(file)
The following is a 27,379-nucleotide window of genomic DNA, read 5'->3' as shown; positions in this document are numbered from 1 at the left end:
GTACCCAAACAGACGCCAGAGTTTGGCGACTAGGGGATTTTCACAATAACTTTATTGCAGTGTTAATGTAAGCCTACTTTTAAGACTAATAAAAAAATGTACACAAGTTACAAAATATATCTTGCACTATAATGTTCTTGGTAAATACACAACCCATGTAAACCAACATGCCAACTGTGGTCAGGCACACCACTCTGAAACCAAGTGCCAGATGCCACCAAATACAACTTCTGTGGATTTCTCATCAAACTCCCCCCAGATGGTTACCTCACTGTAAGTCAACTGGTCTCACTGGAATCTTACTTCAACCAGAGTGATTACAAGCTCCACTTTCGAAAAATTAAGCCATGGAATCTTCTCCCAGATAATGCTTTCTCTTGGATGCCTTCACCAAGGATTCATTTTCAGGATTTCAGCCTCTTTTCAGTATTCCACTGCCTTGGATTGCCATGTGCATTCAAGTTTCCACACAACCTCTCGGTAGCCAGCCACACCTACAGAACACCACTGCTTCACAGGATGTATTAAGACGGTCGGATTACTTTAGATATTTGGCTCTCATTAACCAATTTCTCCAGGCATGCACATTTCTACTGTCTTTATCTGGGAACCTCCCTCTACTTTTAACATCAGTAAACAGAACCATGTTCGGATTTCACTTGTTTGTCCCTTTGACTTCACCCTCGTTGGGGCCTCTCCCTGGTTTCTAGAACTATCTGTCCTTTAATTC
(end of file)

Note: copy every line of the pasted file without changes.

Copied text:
The following is a 27,379-nucleotide window of genomic DNA, read 5'->3' as shown; positions in this document are numbered from 1 at the left end:
GTACCCAAACAGACGCCAGAGTTTGGCGACTAGGGGATTTTCACAATAACTTTATTGCAGTGTTAATGTAAGCCTACTTTTAAGACTAATAAAAAAATGTACACAAGTTACAAAATATATCTTGCACTATAATGTTCTTGGTAAATACACAACCCATGTAAACCAACATGCCAACTGTGGTCAGGCACACCACTCTGAAACCAAGTGCCAGATGCCACCAAATACAACTTCTGTGGATTTCTCATCAAACTCCCCCCAGATGGTTACCTCACTGTAAGTCAACTGGTCTCACTGGAATCTTACTTCAACCAGAGTGATTACAAGCTCCACTTTCGAAAAATTAAGCCATGGAATCTTCTCCCAGATAATGCTTTCTCTTGGATGCCTTCACCAAGGATTCATTTTCAGGATTTCAGCCTCTTTTCAGTATTCCACTGCCTTGGATTGCCATGTGCATTCAAGTTTCCACACAACCTCTCGGTAGCCAGCCACACCTACAGAACACCACTGCTTCACAGGATGTATTAAGACGGTCGGATTACTTTAGATATTTGGCTCTCATTAACCAATTTCTCCAGGCATGCACATTTCTACTGTCTTTATCTGGGAACCTCCCTCTACTTTTAACATCAGTAAACAGAACCATGTTCGGATTTCACTTGTTTGTCCCTTTGACTTCACCCTCGTTGGGGCCTCTCCCTGGTTTCTAGAACTATCTGTCCTTTAATTC